Heather Hiles, president of California’s first online two-year institution — Calbright College — will receive a lump sum payment of about $32,000 and be paid through the end of March as part of her separation agreement after she resigned Monday.
Under the separation agreement, released by the college on Thursday, Hiles remains on paid administrative leave through March 31 and will continue to receive her regular salary and health benefits until that time. She will additionally receive a “lump sum equal to one month salary, subject to all normal payroll deductions, on or before March 31.”
Sakari Morrison, a Calbright spokeswoman, declined to comment on the agreement, saying “it is a personnel matter.”
When she was hired last February, Hiles received a four-year contract with a base salary of $385,000 plus ongoing cost of living adjustments. That contract also included yearly performance bonuses up to $10,000 in the first year that could have increased to as much as $40,000 in the fourth year. It also included a $10,000 annual vehicle allowance.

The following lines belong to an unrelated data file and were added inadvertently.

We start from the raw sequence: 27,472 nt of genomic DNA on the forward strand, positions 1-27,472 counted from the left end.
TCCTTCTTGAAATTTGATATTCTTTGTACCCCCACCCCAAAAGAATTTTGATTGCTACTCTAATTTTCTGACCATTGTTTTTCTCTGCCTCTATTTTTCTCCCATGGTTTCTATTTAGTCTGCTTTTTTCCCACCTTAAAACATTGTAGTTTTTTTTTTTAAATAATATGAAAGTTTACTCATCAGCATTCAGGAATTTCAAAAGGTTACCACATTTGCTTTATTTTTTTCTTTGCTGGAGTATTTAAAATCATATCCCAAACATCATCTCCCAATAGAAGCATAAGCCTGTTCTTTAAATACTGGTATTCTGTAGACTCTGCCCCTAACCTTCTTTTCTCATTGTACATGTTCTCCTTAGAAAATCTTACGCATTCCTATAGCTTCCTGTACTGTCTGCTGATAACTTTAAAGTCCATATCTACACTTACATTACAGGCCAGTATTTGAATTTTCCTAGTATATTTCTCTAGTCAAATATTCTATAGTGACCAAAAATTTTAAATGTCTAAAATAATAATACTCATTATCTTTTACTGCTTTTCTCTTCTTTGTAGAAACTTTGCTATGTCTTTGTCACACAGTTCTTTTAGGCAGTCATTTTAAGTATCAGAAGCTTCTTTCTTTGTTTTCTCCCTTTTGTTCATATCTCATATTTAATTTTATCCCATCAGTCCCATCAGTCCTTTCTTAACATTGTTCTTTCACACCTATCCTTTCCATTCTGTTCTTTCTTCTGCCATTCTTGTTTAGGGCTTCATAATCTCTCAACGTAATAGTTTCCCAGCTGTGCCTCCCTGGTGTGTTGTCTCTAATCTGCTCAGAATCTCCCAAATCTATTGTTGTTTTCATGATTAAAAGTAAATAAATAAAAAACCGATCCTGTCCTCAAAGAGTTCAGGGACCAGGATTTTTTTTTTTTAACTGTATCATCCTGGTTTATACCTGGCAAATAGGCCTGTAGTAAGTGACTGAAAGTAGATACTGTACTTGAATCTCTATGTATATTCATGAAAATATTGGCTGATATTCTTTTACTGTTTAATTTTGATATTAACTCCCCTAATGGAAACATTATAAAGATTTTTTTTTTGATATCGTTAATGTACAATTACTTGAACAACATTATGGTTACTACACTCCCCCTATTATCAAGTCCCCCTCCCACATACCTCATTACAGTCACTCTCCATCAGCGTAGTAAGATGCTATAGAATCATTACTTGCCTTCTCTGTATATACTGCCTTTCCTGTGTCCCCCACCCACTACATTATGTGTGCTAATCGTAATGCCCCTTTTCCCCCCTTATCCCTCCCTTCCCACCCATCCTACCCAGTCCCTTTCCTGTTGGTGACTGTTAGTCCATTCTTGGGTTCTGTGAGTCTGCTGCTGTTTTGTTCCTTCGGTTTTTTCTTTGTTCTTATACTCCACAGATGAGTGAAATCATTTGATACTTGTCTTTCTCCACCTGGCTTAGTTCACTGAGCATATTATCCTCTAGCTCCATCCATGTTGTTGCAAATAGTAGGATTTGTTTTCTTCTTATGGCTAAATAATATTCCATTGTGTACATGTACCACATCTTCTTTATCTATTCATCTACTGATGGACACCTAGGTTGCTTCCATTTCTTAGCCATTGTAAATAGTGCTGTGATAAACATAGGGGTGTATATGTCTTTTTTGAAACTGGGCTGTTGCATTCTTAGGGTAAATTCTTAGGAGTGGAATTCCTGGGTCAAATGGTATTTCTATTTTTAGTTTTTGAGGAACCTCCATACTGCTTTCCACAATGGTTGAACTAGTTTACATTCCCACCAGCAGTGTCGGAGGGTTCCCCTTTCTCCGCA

Taylor Huckaby, the college’s communications director, said Monday that it was Hiles’ decision to step down as president. The board of trustees unanimously accepted her resignation. Meanwhile, the college will be led by Calbright’s chief operating officer, Derek Gordon; chief technology officer Ari-Bader-Natal; and Nicolas Schweizer, chief finance and administrative officer. The board will select an interim chief executive officer and president until Hiles’ permanent replacement is hired.
Hiles’ time with Calbright has been rocky since last March when she pushed to grant a no-bid contract of about $500,000 to a politically connected executive recruiter, who was described as Hiles’ friend. Community college faculty groups have frequently criticized the controversial college since former Gov. Jerry Brown first proposed it. The California Federation of Teachers, the union representing 30,000 community college employees, threatened to sue the college for failing, in its view, to meet goals outlined by the Legislature. It also criticized the lack of transparency at Calbright and how much money the college and Hiles have received.
The fully online and free community college receives about $20 million annually for operating costs. It has enrolled 449 students as of Jan. 1.
Brown envisioned the college as serving “stranded workers,” or adults between the ages of 25 and 34 who are unemployed, underemployed or working part-time. Although that is the focus, any student can enroll in Calbright College.
The college offers three certificate programs in information technology, medical coding and cybersecurity, all of which are self-paced and designed to be completed in under a year.
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